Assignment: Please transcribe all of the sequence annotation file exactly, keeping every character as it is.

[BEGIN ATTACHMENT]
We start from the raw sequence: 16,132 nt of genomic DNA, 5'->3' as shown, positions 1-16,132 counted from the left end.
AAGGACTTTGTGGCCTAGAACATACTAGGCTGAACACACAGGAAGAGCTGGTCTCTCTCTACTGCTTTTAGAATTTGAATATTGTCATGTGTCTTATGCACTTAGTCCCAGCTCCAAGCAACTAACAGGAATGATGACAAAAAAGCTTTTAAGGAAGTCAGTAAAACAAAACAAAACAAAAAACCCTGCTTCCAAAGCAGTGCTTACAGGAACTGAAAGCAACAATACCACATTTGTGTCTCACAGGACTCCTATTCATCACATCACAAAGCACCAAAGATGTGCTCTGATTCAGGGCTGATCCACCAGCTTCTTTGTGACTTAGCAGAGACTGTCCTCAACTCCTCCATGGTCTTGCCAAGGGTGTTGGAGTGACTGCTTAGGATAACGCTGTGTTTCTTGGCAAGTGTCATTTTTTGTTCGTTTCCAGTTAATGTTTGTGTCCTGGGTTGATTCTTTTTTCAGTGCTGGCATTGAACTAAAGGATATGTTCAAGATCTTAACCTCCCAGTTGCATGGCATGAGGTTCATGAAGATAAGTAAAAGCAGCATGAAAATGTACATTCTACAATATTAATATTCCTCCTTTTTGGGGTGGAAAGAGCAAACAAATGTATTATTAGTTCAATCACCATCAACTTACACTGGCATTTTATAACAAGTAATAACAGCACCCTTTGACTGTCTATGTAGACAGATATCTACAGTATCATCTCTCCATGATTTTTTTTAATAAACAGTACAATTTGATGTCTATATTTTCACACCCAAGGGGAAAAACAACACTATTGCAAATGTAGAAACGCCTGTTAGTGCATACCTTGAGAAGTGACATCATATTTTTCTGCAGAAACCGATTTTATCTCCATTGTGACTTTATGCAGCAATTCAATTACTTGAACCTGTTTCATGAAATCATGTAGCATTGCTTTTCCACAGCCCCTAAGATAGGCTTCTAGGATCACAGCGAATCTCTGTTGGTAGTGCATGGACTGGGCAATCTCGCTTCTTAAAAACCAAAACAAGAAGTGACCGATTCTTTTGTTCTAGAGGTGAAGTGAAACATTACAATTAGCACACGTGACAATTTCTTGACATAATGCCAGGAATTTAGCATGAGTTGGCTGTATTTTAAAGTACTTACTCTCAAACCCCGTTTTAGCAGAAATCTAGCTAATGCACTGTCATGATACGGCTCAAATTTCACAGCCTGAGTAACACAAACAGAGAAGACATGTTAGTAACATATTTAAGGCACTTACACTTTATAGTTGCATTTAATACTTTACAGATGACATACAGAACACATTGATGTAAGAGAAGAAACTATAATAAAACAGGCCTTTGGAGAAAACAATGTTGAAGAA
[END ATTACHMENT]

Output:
We start from the raw sequence: 16,132 nt of genomic DNA, 5'->3' as shown, positions 1-16,132 counted from the left end.
AAGGACTTTGTGGCCTAGAACATACTAGGCTGAACACACAGGAAGAGCTGGTCTCTCTCTACTGCTTTTAGAATTTGAATATTGTCATGTGTCTTATGCACTTAGTCCCAGCTCCAAGCAACTAACAGGAATGATGACAAAAAAGCTTTTAAGGAAGTCAGTAAAACAAAACAAAACAAAAAACCCTGCTTCCAAAGCAGTGCTTACAGGAACTGAAAGCAACAATACCACATTTGTGTCTCACAGGACTCCTATTCATCACATCACAAAGCACCAAAGATGTGCTCTGATTCAGGGCTGATCCACCAGCTTCTTTGTGACTTAGCAGAGACTGTCCTCAACTCCTCCATGGTCTTGCCAAGGGTGTTGGAGTGACTGCTTAGGATAACGCTGTGTTTCTTGGCAAGTGTCATTTTTTGTTCGTTTCCAGTTAATGTTTGTGTCCTGGGTTGATTCTTTTTTCAGTGCTGGCATTGAACTAAAGGATATGTTCAAGATCTTAACCTCCCAGTTGCATGGCATGAGGTTCATGAAGATAAGTAAAAGCAGCATGAAAATGTACATTCTACAATATTAATATTCCTCCTTTTTGGGGTGGAAAGAGCAAACAAATGTATTATTAGTTCAATCACCATCAACTTACACTGGCATTTTATAACAAGTAATAACAGCACCCTTTGACTGTCTATGTAGACAGATATCTACAGTATCATCTCTCCATGATTTTTTTTAATAAACAGTACAATTTGATGTCTATATTTTCACACCCAAGGGGAAAAACAACACTATTGCAAATGTAGAAACGCCTGTTAGTGCATACCTTGAGAAGTGACATCATATTTTTCTGCAGAAACCGATTTTATCTCCATTGTGACTTTATGCAGCAATTCAATTACTTGAACCTGTTTCATGAAATCATGTAGCATTGCTTTTCCACAGCCCCTAAGATAGGCTTCTAGGATCACAGCGAATCTCTGTTGGTAGTGCATGGACTGGGCAATCTCGCTTCTTAAAAACCAAAACAAGAAGTGACCGATTCTTTTGTTCTAGAGGTGAAGTGAAACATTACAATTAGCACACGTGACAATTTCTTGACATAATGCCAGGAATTTAGCATGAGTTGGCTGTATTTTAAAGTACTTACTCTCAAACCCCGTTTTAGCAGAAATCTAGCTAATGCACTGTCATGATACGGCTCAAATTTCACAGCCTGAGTAACACAAACAGAGAAGACATGTTAGTAACATATTTAAGGCACTTACACTTTATAGTTGCATTTAATACTTTACAGATGACATACAGAACACATTGATGTAAGAGAAGAAACTATAATAAAACAGGCCTTTGGAGAAAACAATGTTGAAGAA